When I first enrolled in DIS for the fall semester, I thought I would only be taking classes with other American students. I didn’t necessarily have a problem with this, but I realized that it meant I would have to be more conscious about finding avenues to immerse myself in Danish culture through my Kollegium, visiting host family, and other avenues. As I was choosing classes to take, I thought that a philosophy course would provide a good balance to my otherwise science and policy-focused course load. I found a philosophy class on existentialism that caught my fancy, and by pure chance, I discovered that it was taught at the University of Copenhagen (Københavns Universitet in Danish, or KU)! The fact that I love the class despite it being two-and-a-half hours long and on a day when I have two other classes should be a good sign to anyone interested in the University of Copenhagen cross-registration program.
The University of Copenhagen is spread across the city, but my class is held at the South Campus in Amager. South Campus is a 10-minute pleasant bike ride from DIS, and the fastest route takes you across Lile Langebro (Little long bridge), a cute winding bridge designed exclusively for pedestrians and cyclists. University campuses in Denmark are much more integrated with the city than in the US since they don’t contain dorms or extensive sporting facilities – getting to campus feels no different than going to any other building or location in the city. However, one of the cool features of South Campus is a café with affordable student prices – perfect for when I can’t get myself to pack lunch in the morning!
I was unaware of it during course registration, but the University of Copenhagen consistently ranks in the top 50 universities for philosophy worldwide! As a result, our class has not only DIS and local Danish students but also exchange students from across the world. Through the class, I’ve made friends from Norway, Singapore, and Australia, and the diverse perspectives truly help when we’re discussing a concept as universal as existentialism. We keep in touch outside class, and I’ve even found some buddies to go to the gym and play board games with!
Now, for the actual class itself. The approach our professor follows is to make us grapple with the original texts until we can gather some insight from them – the process is both excruciating and extremely rewarding, especially when reading the likes of Sartre, Nietzche, and Beauvoir. An aspect of the class I appreciate is the concerted effort to introduce us to the Danish philosophy tradition – our first readings were by Søren Kierkegaard, a 19th-century Danish philosopher who actually worked at the University of Copenhagen. Our professor constantly mentions how the English translation of his book could not do justice to the original writing, but I found his views on the relationship between anxiety and self-consciousness to be brilliant, nonetheless. The essays and grading scheme are structured similarly to what we are accustomed to in the US, but I was pleasantly surprised that the essay prompts asked us to identify weaknesses in the philosophers’ arguments. There aren’t many classes where you get to critique the work of some of the most renowned in the field as an undergraduate!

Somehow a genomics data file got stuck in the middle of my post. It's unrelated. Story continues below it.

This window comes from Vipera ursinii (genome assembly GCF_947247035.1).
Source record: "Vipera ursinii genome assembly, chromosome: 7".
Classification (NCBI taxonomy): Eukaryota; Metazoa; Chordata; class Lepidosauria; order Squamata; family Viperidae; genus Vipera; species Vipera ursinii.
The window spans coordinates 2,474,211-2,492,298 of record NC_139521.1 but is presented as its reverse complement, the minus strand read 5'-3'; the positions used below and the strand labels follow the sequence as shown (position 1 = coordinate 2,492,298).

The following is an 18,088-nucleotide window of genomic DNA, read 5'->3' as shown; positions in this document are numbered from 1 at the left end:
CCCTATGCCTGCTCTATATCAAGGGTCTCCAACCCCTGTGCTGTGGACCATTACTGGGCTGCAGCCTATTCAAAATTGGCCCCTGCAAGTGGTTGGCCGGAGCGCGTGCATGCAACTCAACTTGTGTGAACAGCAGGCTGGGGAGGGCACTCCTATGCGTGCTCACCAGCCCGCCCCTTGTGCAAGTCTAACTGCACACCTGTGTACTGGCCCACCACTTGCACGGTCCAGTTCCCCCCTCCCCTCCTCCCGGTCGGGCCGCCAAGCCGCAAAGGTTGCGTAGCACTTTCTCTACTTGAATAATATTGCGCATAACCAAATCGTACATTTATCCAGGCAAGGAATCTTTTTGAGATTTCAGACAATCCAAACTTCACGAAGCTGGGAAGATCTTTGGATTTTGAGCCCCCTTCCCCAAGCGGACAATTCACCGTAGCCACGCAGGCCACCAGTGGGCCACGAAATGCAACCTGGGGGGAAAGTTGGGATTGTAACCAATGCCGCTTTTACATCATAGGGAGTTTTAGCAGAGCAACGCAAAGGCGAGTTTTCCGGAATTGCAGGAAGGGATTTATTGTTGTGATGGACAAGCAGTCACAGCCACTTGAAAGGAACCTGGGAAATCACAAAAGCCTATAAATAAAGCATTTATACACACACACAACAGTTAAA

DIS offers cross-registration in a range of philosophy and sociology classes at KU and I’ve heard great reviews about all of them. I believe that it’s a great opportunity for philosophy/sociology majors and students with a cursory interest in the disciplines alike – I’ve only taken one philosophy class before, but the professor sticks to a pace that we are all comfortable with. As great as DIS is, it is a bit of an Americanized bubble in Denmark, and it can be nice to step out of it every so often.